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Can Russia, the US find new basis for cooperation in Syria?

A US-Russian quid pro quo in Syria may still be possible if the parties get down to the nitty-gritty of their respective interests in the country.
Russia's President Vladimir Putin (3rd L), Russia's Foreign Minister Sergei Lavrov (L), U.S. President Donald Trump (3rd R) and U.S. Secretary of State Mike Pompeo (R) attend a meeting on the sidelines of the G20 summit in Osaka, Japan June 28, 2019. Sputnik/Mikhail Klimentyev/Kremlin via REUTERS  ATTENTION EDITORS - THIS IMAGE WAS PROVIDED BY A THIRD PARTY. - RC1B7825C230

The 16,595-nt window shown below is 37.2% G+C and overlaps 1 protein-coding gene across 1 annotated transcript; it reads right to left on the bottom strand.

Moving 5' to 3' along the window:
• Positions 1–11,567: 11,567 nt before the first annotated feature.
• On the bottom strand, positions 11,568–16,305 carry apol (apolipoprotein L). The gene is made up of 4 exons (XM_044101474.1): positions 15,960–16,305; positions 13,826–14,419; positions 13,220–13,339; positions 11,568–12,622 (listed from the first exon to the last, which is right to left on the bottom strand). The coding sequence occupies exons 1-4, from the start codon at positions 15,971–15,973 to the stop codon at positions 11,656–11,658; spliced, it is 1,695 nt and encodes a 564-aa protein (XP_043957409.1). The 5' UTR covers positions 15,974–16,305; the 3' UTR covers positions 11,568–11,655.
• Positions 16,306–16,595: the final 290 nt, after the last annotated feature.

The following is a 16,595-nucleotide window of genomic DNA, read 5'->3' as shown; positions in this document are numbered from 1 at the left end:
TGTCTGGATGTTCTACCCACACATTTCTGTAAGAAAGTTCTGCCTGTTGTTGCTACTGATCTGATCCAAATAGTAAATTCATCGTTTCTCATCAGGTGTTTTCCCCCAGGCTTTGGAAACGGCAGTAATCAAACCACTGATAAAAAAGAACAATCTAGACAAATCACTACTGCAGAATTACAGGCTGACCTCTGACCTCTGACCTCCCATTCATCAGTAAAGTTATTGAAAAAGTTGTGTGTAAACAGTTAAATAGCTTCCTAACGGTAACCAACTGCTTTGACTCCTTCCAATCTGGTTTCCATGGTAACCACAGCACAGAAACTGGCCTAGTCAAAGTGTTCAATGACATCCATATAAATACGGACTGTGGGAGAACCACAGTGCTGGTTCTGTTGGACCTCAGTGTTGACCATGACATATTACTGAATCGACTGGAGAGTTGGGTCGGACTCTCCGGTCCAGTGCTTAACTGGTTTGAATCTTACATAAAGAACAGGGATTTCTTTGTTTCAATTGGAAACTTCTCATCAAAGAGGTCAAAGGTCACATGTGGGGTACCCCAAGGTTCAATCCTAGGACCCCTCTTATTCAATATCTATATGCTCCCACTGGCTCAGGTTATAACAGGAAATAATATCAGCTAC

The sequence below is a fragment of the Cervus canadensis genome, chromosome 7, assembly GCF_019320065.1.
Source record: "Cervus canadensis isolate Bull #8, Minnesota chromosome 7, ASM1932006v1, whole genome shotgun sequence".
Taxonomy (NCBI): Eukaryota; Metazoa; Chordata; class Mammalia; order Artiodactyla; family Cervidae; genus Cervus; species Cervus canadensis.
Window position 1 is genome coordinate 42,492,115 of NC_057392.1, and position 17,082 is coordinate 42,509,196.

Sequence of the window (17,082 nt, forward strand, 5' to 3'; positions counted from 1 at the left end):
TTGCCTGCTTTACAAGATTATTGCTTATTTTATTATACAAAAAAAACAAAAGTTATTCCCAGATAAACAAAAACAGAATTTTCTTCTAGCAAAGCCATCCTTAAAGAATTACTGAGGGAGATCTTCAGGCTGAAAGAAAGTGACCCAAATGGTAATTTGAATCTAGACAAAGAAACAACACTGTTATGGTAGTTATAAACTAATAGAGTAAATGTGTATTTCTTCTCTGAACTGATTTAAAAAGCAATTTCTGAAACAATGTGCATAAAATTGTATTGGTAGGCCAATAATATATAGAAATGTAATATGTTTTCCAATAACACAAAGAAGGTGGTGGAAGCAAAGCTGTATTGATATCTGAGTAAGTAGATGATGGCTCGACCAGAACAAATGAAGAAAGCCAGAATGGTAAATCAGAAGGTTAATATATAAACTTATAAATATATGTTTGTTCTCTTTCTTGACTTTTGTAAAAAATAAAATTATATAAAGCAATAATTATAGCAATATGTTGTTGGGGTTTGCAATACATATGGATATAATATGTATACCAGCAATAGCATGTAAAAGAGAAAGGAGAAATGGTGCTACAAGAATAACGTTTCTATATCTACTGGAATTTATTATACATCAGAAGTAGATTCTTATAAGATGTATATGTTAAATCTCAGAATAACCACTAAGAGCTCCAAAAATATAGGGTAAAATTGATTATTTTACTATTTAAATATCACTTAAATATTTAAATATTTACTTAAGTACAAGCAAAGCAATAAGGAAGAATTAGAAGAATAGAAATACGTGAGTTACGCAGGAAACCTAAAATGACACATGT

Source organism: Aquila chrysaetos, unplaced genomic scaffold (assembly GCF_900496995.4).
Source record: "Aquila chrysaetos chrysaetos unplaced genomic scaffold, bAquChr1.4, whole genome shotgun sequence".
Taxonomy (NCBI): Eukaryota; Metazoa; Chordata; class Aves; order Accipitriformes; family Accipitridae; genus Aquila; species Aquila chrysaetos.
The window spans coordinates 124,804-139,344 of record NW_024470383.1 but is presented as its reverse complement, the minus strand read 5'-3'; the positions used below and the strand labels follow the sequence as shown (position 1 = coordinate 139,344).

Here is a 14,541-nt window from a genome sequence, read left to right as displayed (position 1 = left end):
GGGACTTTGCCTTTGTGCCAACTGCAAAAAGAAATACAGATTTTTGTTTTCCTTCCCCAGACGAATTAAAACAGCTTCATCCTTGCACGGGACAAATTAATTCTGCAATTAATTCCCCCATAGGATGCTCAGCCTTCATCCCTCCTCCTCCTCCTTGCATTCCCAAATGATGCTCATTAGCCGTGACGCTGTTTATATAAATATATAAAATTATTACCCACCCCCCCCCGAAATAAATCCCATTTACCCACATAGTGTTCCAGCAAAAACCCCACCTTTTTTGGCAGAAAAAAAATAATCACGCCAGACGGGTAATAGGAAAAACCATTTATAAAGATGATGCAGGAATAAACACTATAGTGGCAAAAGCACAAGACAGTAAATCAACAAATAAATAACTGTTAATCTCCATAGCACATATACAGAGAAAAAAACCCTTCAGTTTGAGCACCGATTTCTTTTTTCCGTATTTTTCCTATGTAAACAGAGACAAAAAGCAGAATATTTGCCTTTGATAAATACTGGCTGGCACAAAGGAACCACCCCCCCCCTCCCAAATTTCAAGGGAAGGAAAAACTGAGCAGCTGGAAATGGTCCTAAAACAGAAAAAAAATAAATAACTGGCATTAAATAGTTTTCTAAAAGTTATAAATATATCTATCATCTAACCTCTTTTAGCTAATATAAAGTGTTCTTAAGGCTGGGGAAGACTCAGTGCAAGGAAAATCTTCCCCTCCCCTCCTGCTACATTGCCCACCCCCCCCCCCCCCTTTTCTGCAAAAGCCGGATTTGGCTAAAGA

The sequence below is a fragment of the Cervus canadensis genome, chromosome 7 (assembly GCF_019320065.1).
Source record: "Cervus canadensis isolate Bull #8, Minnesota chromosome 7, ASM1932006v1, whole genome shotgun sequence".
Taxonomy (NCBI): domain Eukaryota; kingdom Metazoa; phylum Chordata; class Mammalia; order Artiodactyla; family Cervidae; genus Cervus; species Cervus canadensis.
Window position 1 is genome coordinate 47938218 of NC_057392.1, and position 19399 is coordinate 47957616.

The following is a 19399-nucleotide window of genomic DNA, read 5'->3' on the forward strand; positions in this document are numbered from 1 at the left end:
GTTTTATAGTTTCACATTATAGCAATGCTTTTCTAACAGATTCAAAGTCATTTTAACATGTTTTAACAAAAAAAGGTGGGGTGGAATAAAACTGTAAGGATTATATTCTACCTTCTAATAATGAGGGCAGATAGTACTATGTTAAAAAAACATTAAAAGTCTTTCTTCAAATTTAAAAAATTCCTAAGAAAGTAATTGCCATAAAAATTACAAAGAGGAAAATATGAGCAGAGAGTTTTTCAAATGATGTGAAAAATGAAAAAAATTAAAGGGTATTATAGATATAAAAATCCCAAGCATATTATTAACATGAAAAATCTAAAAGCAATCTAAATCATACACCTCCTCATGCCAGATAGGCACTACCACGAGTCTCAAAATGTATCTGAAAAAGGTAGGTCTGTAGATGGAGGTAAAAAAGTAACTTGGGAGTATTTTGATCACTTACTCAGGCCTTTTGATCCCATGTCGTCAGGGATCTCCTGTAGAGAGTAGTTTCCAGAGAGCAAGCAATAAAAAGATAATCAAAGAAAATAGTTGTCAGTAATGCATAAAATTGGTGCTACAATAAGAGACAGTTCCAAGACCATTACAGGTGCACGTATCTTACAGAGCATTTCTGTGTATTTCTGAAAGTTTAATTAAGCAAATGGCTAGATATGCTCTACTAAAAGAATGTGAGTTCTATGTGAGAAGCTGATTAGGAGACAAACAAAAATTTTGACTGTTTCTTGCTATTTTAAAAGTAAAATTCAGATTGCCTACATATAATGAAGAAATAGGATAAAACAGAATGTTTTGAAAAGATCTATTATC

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Recent contacts between the leaderships of Russia and the United States at the G-20 summit in Osaka and the tripartite Israel-Russia-United States national security meeting in Jerusalem were followed by dynamic “diplomatic traffic” in Damascus.

Omani Foreign Minister Yusuf bin Alawi arrived in Syria July 7; UN envoy Geir Pedersen paid a two-day visit to Damascus July 9-10; Vladimir Putin’s special envoy to Syria, Alexander Lavrentiev, arrived July 12; and foreign affairs aide to the chair of Iran's parliament, Hossein Amir-Abdollahian, met with President Bashar al-Assad July 16. All discussed the fate of Syria’s constitutional reforms and the country’s economic reconstruction.

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